Hospitality staff to keep tips under new laws

Hospitality staff to keep tips under new laws

Hospitality businesses that break the rules could face an employment tribunal 

With over 2 million workers in the hospitality industry, the government now plans to enforce new regulations to benefit workers in the sector. Restaurants, cafes and pub bosses are banned from keeping tips left by customers, ensuring staff members are given fair rights and improved wages. 

The new legislation, which is set to come into force next year, will make it illegal for hospitality businesses to withhold tips from their employees. Labour Markets Minister Paul Scully said the plans would “ensure tips will go to those who worked for it”. Unfortunately, some companies choose to withhold cash from hardworking staff who have been tipped by customers as a reward for good service, Mr Scully said. Our plans will make this illegal and ensure tips will go to those who worked for it. This will provide a boost to workers in pubs, cafes and restaurants across the country, while reassuring customers their money is going to those who deserve it. 

If an employer breaks the rules, they can be taken to an employment tribunal, be forced to compensate workers or face fines for failing to give employees tips. The legislation will require all employers to pass on tips to workers without any deductions, including a Statutory Code of Practice that will set out how tips should be distributed to ensure fairness and transparency. Workers will also be granted new rights to request information relating to an employer’s tipping record, enabling them to bring forward a credible claim to an employment tribunal.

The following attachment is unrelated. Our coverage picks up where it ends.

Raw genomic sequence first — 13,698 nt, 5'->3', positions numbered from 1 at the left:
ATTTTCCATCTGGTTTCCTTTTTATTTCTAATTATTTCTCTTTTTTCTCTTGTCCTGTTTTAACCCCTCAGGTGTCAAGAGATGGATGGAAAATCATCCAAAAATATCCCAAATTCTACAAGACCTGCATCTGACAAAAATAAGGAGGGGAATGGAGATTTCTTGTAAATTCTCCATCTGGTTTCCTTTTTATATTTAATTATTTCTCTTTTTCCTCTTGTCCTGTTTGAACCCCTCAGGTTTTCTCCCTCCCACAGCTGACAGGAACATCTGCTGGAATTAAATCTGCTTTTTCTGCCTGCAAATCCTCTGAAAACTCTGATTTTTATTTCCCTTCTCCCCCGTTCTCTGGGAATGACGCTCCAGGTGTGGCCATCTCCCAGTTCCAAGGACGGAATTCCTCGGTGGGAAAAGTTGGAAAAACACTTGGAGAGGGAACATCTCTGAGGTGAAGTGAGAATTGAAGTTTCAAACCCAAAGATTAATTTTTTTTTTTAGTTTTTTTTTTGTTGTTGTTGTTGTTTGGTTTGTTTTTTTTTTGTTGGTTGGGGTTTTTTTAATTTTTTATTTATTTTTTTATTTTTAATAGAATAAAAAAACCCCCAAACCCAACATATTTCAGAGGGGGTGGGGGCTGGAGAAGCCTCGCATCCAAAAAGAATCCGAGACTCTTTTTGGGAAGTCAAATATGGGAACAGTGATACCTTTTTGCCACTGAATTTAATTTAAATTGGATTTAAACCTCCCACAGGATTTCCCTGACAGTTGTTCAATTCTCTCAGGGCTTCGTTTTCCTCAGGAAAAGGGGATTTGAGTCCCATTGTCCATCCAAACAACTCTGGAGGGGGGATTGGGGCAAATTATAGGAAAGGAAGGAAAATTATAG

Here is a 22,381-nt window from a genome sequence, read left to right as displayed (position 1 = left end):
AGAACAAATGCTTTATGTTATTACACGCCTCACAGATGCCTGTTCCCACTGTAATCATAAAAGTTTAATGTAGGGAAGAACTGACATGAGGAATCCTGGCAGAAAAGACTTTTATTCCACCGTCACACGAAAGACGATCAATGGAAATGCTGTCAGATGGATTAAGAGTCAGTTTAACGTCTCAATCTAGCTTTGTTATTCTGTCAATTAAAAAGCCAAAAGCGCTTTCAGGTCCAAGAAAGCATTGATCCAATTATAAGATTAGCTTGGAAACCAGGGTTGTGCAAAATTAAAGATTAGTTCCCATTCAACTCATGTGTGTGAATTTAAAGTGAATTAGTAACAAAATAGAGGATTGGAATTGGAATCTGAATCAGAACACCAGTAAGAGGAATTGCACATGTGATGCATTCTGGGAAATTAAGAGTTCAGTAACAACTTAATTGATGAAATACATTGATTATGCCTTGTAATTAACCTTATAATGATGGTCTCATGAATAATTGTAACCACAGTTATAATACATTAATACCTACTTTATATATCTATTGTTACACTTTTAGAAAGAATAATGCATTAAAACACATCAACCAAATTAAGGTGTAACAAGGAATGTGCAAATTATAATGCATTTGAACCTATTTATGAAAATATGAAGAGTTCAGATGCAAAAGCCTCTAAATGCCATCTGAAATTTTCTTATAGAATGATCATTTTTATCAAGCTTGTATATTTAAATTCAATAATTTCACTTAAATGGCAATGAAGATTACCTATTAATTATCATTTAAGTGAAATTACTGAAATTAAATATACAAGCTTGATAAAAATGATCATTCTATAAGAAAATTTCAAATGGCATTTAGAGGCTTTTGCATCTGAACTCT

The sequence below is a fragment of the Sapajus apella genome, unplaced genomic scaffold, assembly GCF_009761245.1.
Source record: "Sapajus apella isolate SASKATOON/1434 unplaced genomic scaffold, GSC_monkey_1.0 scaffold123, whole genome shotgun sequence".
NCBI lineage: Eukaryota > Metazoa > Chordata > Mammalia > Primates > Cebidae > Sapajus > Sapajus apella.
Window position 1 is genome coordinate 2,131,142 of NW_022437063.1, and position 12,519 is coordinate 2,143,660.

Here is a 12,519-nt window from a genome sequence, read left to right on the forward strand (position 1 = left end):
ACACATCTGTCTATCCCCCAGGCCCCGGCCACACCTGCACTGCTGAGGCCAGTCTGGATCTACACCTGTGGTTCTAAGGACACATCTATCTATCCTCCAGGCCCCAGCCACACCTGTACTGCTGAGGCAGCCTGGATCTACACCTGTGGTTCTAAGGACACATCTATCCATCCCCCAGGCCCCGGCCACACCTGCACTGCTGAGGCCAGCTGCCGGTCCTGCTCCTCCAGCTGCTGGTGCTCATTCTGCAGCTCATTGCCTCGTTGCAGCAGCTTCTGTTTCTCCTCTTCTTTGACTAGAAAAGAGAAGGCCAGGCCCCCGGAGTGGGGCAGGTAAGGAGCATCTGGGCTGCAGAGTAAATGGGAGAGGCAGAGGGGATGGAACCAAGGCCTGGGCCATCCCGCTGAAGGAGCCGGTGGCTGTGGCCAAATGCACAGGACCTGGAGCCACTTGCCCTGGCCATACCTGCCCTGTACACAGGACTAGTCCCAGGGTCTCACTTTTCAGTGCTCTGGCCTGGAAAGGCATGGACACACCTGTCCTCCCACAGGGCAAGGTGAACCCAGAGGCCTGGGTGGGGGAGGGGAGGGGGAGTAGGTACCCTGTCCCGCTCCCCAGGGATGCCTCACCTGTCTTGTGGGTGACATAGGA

In 2015, several high street chains such as Pizza Express, Cote Brasserie and Bill’s were accused of keeping tips or charging “administrative costs” on processing the service charge payments if they were made by debit or credit card. The restaurant chains denied the reports but received huge backlash which sparked mass debate on the rights of workers. Currently, businesses who receive tips by card have the choice of whether to keep it or pass it on to workers. However, cash tips are legally the property of staff. The new legislation will help around 2 million workers retain their tips, and customers will know their money will go straight to the workers’ pocket. This will ensure customers know tips are going in full to workers and not businesses, ensuring workers receive a fair day’s pay for their work. Tipping legislation will build on a range of government measures to protect and enhance workers’ rights. In the past 18 months alone, the government has introduced parental bereavement leave, protected new parents on furlough, and given millions a pay rise through a higher minimum wage. 

Kate Nicholls, UKHospitality chief executive said the new rules would strengthen the sector’s ability to create jobs, adding: “For hospitality businesses, though, customers tipping with a card incurs bank charges for the business, and many also employ external partners to ensure tips are fairly distributed among staff. With restaurants, pubs and other venues struggling to get back on their feet… we urge the government to continue to work closely with the sector as it introduces this legislation to ensure this works for businesses and employees.”

Latifa Yedroudj
Latifa Yedroudj

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